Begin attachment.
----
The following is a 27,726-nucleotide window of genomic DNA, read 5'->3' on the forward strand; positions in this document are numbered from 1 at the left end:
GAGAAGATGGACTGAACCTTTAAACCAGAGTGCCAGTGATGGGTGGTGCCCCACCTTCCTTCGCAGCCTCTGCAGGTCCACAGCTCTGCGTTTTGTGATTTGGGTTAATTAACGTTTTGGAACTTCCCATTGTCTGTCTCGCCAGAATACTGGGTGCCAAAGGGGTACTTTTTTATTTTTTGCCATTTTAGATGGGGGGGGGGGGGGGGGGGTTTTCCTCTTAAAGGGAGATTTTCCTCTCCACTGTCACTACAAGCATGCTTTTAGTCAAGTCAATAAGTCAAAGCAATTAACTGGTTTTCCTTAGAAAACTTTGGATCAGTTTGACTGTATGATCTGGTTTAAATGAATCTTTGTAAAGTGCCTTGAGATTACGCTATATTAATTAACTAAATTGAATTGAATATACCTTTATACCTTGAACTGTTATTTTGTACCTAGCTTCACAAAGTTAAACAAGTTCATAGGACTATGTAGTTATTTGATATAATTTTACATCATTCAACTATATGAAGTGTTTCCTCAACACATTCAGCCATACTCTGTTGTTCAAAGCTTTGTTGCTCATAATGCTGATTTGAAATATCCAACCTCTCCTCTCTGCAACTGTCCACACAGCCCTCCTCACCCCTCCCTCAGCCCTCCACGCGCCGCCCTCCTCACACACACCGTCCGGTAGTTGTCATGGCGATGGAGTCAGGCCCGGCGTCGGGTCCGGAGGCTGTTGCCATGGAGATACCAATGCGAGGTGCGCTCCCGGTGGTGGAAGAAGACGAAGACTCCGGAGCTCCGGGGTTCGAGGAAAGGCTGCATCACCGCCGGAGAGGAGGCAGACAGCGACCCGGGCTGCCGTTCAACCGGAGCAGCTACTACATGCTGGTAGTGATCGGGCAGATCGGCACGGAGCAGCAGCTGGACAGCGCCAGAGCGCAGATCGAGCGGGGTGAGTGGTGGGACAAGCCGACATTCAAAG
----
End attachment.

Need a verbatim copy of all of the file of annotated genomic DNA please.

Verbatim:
The following is a 27,726-nucleotide window of genomic DNA, read 5'->3' on the forward strand; positions in this document are numbered from 1 at the left end:
GAGAAGATGGACTGAACCTTTAAACCAGAGTGCCAGTGATGGGTGGTGCCCCACCTTCCTTCGCAGCCTCTGCAGGTCCACAGCTCTGCGTTTTGTGATTTGGGTTAATTAACGTTTTGGAACTTCCCATTGTCTGTCTCGCCAGAATACTGGGTGCCAAAGGGGTACTTTTTTATTTTTTGCCATTTTAGATGGGGGGGGGGGGGGGGGGGTTTTCCTCTTAAAGGGAGATTTTCCTCTCCACTGTCACTACAAGCATGCTTTTAGTCAAGTCAATAAGTCAAAGCAATTAACTGGTTTTCCTTAGAAAACTTTGGATCAGTTTGACTGTATGATCTGGTTTAAATGAATCTTTGTAAAGTGCCTTGAGATTACGCTATATTAATTAACTAAATTGAATTGAATATACCTTTATACCTTGAACTGTTATTTTGTACCTAGCTTCACAAAGTTAAACAAGTTCATAGGACTATGTAGTTATTTGATATAATTTTACATCATTCAACTATATGAAGTGTTTCCTCAACACATTCAGCCATACTCTGTTGTTCAAAGCTTTGTTGCTCATAATGCTGATTTGAAATATCCAACCTCTCCTCTCTGCAACTGTCCACACAGCCCTCCTCACCCCTCCCTCAGCCCTCCACGCGCCGCCCTCCTCACACACACCGTCCGGTAGTTGTCATGGCGATGGAGTCAGGCCCGGCGTCGGGTCCGGAGGCTGTTGCCATGGAGATACCAATGCGAGGTGCGCTCCCGGTGGTGGAAGAAGACGAAGACTCCGGAGCTCCGGGGTTCGAGGAAAGGCTGCATCACCGCCGGAGAGGAGGCAGACAGCGACCCGGGCTGCCGTTCAACCGGAGCAGCTACTACATGCTGGTAGTGATCGGGCAGATCGGCACGGAGCAGCAGCTGGACAGCGCCAGAGCGCAGATCGAGCGGGGTGAGTGGTGGGACAAGCCGACATTCAAAG